AAAM to unlock Africa’s economic potential – CEO

The African Association of Automotive Manufacturers (AAAM) aims to expand and deepen the automotive industry across Africa by working with African governments. This will be achieved by the development, refinement and implementation of auto policies and ecosystems that will attract investors and unlock Africa’s economic potential.

Common CEO david coffee Says that the consortium is actively working with key stakeholders in various African countries; Hub assemblers initially include Ghana, Ivory Coast, Nigeria, Egypt, Ethiopia and Kenya.

Morocco and South Africa are currently the only two countries in Africa that have significant automotive manufacturing industries, with Morocco expected to produce 403 007 vehicles in 2021 and South Africa to produce 499 087 vehicles in the same year, he says.

Apart from Egypt, which produced more than 100,000 vehicles in 2021, the rest of the continent has fragmented, semi-knocked down production facilities in small quantities in various countries, notes Coffey.

Africa also has a low motorcycling rate of 42/1 000 inhabitants, while the global average is 182/1 000 inhabitants. Coffey notes, in addition to unregulated imports of three to five million used vehicles annually, there is a lack of harmonized standards and homogeneity.

He says that poor infrastructure, high logistics costs, affordability challenges and a lack of component manufacturers are also preventing the automotive industry from contributing to Africa’s industrialisation.

industrial policy

AAAM, together with the African Continental Free Trade Area (AfCFTA) Secretariat, the African Union, Afriximbank, the United Nations Economic Commission for Africa and the African Organization for Standardization, has developed a draft continental automotive strategy and implementation plan, which is currently under review. Is. by AfCFTA member states.

In addition, AAAM signed a memorandum of understanding with four European private sector associations and eight African associations in February last year to cooperate on the development of the automotive industry across Africa.

Coffey noted that the continental strategy promotes countries to align and complement each other with neighboring countries to facilitate inclusivity and automotive industry growth.

The first component needed is the political will to legislate and implement a progressive automotive policy, including taking advantage of the benefits of the AfCFTA’s developed and important single market.

The second component focuses on the development of regional value chains and the transformation of raw materials.

It aims to develop a strong component manufacturing base and build contacts and partnerships in and outside Africa, resulting in viable, sustainable production and trade.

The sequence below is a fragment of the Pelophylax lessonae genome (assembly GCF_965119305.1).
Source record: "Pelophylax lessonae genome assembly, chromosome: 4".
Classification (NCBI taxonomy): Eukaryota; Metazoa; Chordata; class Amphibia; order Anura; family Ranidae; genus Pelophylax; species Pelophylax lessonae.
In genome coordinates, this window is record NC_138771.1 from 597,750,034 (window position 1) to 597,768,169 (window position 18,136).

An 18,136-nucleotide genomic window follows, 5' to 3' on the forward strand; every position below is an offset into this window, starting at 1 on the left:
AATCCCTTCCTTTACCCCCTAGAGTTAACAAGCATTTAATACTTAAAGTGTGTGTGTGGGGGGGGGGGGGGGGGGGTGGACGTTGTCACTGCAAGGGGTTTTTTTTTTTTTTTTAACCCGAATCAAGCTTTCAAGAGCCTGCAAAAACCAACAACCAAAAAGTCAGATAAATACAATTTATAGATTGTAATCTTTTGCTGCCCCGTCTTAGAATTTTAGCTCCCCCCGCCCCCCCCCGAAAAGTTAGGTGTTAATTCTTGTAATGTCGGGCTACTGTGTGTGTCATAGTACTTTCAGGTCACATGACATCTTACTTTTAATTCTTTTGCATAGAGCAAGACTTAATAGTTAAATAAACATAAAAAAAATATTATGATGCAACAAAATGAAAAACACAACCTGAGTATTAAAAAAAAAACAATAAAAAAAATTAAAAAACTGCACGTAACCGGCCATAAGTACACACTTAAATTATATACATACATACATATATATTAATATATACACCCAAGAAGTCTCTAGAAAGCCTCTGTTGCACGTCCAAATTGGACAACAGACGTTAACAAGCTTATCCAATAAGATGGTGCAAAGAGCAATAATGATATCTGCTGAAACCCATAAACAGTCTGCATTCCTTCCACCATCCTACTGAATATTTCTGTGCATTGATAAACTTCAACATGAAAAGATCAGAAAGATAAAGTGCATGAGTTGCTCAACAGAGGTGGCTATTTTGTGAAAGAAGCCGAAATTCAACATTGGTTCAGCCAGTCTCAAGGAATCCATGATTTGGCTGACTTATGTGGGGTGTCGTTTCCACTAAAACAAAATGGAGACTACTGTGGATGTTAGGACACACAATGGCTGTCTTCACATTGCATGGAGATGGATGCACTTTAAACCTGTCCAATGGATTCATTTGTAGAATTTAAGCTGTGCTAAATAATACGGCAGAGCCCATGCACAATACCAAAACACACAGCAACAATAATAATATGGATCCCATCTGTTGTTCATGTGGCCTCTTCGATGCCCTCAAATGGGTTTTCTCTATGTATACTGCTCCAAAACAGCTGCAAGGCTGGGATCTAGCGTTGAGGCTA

“Around 60% of spare parts sold in Africa are used, and the remaining 40% are new, half of them being counterfeit parts. In the interest of safety and reliability there is a need to introduce standards to regulate spare parts There is such a huge opportunity to build from.

Coffey says it is also important to assess the natural resources a country has, as the transformation of these resources, including minerals, into an African country’s automotive value chain can be a significant contribution.

The final component addresses demand creation and intensive industrialization. While Africa accounts for 17.2% of the global population, vehicle demand in the continent accounts for only 1.3% of global demand.

Coffey says that many people cannot afford a new vehicle; Thus, implementing an efficient and safe used car ecosystem with affordable and innovative mobility solutions will drive automotive demand.

He says automotive policies also need to address access to affordable finance options in Africa.

“The architecture of national auto policies, while independent, is ideally compatible and designed to suit an ecosystem that supports continental production and trade while driving manufacturing competitiveness.”

Coffey says that the implementation of the continental automotive strategy through the necessary policies will increase demand for new vehicles in Africa from 1.1 million units per year currently to 5 million units per year by 2035.

policy development

Ghana will implement the balance of its policy provisions this year after announcing its motor vehicle program in 2020, notes Coffey.

This includes taking the major step of banning the import of vehicles older than ten years.

“Apart from supporting the industrialization of the region it will help reduce the risk of accidents on the road and enable customers to [to use] road vehicles.

Egypt announced its motor vehicle policy in June last year with final parliamentary approval due on October 27, 2022. The country has constituted an Automotive Supreme Council to oversee the implementation of the policy and the achievement of objectives.

The Kenyan National Assembly approved the Kenya National Motor Vehicles Policy on May 25, 2022 and a Motor Vehicles Council will be formed this year to implement the policy.

In Côte d’Ivoire, AAAM policy experts were appointed by the government to research and develop the automotive policy, which was completed in December 2022.

KPMG was appointed by the Nigerian government to conduct an independent automotive policy review of the country; It was completed in 2022.

There is also a substantial demand for the mineral in the automotive industry. Electric vehicles require cobalt, manganese, lithium and nickel – all of which are in Africa; 70% of these minerals are being exported unprocessed to China.

Coffey concluded, “It’s a huge loss on localization – we have the potential – now we need the policies.”

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